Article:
Dec 22, 2020 by Alliance Relocation

Moving With Your Pets

Moving & Pets

Moving is stressful already. Add pets into the mix, and the stress can rise. You must consider everything from airline transportation regulations to their health and safety. Once you have arrived at your new home, you will need to introduce them to their new space and help them adjust. We’ve compiled some points to help you help your furry family relocate.

Be Prepared

Moving your pets takes careful planning. Even the most well-trained, calm dog or cat can become nervous during a move. Be sure you are well prepared to help them meet the challenge. Use checklists, research travel requirements, gather their vet documents and consider help from a pet relocation service. Be sure to include the to-dos for Fluffy and Fido on your overall moving planner.

Obtain Your Pet’s Veterinary Records

When you have moved into your new home, your new vet can always request your pet’s records from the previous veterinarian. That will take some time. Besides, you will likely need proof of vaccinations (particularly rabies) when moving interstate. So, get copies before the move and keep them in an accessible location.

Consider Your Pet’s Emotional Needs

Almost all animals experience some anxiety when traveling. Whether you plan to drive or fly, be sure to tend to your pet’s emotional needs for better adjustment in your new home. You can give them extra attention leading up to the move, or you may talk to your vet about a sedative. Stick to your usual routines as much as possible including feeding, walking, and bedtime routines. This helps maintain the consistency during a time of many changes.

Check with the Airlines First About Rules and Regulations

We’ve all heard about the traveler who wanted to bring her emotional support peacock on board an airplane. If you are planning to fly with your furry or feathered family member, contact the airline first to check what they will or can allow. You want to know about additional fees as well. Some airlines restrict certain dog breeds. Research what types of kennels and travel totes are allowed. In other words, you don’t want to arrive at the airport with your pet tarantula without the proper traveling equipment.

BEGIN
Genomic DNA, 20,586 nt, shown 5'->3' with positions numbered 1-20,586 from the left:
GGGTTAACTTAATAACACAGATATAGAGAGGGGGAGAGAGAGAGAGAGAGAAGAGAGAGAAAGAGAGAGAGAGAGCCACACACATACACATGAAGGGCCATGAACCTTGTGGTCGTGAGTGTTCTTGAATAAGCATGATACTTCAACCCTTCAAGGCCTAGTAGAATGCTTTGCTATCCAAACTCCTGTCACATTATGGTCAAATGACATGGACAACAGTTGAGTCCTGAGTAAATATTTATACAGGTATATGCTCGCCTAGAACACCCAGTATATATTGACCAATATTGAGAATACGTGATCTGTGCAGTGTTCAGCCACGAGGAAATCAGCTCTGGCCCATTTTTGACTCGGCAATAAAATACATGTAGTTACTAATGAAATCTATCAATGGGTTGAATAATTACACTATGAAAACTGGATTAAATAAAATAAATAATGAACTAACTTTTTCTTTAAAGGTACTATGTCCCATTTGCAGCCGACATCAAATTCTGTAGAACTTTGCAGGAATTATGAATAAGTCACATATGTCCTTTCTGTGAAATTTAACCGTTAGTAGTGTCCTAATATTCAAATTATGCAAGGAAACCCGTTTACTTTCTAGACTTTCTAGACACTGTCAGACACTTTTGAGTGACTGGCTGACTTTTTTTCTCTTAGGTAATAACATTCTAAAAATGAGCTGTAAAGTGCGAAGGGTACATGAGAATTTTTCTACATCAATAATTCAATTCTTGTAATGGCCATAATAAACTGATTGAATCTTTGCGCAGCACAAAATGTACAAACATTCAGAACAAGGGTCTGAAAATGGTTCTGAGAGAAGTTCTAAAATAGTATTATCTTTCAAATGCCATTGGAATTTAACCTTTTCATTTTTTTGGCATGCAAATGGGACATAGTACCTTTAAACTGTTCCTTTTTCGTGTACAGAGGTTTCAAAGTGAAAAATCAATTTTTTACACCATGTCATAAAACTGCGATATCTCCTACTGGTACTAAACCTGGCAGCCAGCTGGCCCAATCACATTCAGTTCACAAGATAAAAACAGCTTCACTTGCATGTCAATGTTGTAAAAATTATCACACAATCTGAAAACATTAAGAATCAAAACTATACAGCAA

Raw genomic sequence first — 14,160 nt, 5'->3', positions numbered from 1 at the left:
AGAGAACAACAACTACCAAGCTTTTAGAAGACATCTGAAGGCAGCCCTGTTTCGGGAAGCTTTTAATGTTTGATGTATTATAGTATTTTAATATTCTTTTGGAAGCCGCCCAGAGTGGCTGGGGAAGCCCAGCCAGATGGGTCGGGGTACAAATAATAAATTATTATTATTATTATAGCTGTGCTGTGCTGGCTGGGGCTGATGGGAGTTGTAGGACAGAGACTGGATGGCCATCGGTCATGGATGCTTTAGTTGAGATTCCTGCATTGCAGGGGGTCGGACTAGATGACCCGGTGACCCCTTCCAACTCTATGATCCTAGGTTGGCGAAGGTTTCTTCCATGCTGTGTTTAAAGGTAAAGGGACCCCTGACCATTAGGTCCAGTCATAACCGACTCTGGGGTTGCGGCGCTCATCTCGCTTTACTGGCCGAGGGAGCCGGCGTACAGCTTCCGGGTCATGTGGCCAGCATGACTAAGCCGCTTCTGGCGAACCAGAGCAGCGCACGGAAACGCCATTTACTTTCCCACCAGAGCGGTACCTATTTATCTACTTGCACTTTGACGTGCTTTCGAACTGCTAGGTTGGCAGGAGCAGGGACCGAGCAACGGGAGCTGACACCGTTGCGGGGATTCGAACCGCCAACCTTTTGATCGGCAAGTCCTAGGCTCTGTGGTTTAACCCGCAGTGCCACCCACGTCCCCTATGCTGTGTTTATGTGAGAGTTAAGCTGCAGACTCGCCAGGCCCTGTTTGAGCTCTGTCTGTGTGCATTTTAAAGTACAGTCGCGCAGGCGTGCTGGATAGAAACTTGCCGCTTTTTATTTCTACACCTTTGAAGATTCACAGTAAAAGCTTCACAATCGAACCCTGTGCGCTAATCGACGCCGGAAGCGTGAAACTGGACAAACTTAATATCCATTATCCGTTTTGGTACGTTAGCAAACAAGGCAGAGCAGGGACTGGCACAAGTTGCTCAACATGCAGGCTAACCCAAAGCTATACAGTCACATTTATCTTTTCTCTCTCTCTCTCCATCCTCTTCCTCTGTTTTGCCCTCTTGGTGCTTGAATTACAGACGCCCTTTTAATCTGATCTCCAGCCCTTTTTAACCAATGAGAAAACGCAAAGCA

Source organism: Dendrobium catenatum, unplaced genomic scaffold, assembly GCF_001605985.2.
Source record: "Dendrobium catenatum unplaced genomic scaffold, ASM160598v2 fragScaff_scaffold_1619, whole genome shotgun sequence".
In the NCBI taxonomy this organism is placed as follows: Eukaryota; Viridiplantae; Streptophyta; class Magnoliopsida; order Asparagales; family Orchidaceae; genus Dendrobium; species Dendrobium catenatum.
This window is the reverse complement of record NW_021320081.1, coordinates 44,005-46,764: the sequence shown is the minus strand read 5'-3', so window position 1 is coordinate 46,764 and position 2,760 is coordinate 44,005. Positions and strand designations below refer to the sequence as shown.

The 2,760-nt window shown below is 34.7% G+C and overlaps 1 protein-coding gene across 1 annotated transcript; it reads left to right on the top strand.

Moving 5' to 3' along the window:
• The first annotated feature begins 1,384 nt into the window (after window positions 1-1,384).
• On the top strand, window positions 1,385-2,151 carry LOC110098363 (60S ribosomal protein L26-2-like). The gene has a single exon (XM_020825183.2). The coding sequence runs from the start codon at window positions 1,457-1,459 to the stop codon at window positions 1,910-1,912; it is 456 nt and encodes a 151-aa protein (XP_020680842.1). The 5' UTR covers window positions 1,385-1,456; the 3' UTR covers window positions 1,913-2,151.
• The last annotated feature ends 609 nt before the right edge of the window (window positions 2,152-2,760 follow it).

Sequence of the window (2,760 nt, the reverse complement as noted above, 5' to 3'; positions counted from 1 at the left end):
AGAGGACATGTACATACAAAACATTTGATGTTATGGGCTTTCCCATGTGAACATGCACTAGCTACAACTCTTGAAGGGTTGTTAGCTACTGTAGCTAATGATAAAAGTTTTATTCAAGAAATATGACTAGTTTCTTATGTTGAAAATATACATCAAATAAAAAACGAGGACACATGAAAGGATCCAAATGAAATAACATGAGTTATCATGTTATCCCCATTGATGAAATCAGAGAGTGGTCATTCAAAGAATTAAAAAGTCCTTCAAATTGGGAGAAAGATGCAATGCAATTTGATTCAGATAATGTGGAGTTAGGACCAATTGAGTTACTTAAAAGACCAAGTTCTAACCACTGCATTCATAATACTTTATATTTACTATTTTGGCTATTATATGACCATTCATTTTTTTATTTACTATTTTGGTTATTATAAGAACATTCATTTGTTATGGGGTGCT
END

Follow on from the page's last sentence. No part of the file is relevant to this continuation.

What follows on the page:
Make Sure the Kennel is Well-Ventilated

Whether you are using a kennel or a tote, always ensure that it’s properly ventilated before you move. You can ask your veterinarian for their opinion as well. Your pet needs to breathe normally. In addition, make sure the carrier bag is clearly labeled with your pet’s name and ID number.

Check with Your Vet About Feeding on Moving Day

Always check with your vet first, but giving your pet a large meal just prior to flying or driving could lead to problems during the trip. Cats can be prone to vomiting and esophageal problems. Dogs may experience anxiety or motion sickness. You don’t want your pet to lose their meal during the trip. Be sure to strategically plan your pet’s meals when moving to avoid dealing with unexpected surprises while on the road.

Exercise Your Pet Before the Move

Do you like to take a walk to clear your head? It works for your pets as well. Give them plenty of exercise on the day of the move. A tired dog is a good dog, right? So take the time to throw the ball, walk them outside or play with them inside the house.

Keep Your Pet’s Belongings Separate

When you relocate your pets to a new home, they will derive special comfort from having their familiar beds, toys, and blankets available. Keeping them separate will ensure that everything stays organized throughout the day. Plus, you will know where the pet’s food and essentials are located when you need them. A pet’s moving day essentials bag might include food, bottled water, bowls for water and food, necessary medication, kitty litter, poop bags, chew toys and blankets.

Keep Them Contained During the Packing and Loading

Moving has its hazards especially for pets. Movers can leave doors open, heavy boxes can tip over, and your pet can be a tripping hazard. To keep them safe and secure, we recommend either crating your pet or keeping them sequestered in a room before and after a move. This will keep them out of harm’s way throughout the stressful process.

Don’t Try Out New Food When Moving

Moving day is not the day to start your pet on a new diet. Consistency is crucial for them. This is true for any type of pet, whether it’s a dog, cat, reptile, or bird. Changing their food can also disrupt their digestion and cause stomach problems throughout the move. Play it safe by packing enough of their usual food and treats to last several days.

Final Thoughts

Fluffy and Fido will do just fine if you plan ahead a little. Keep their routines consistent. Check with the airlines. Contact your veterinarian for their travel tips. And, enjoy your new home once you arrive.

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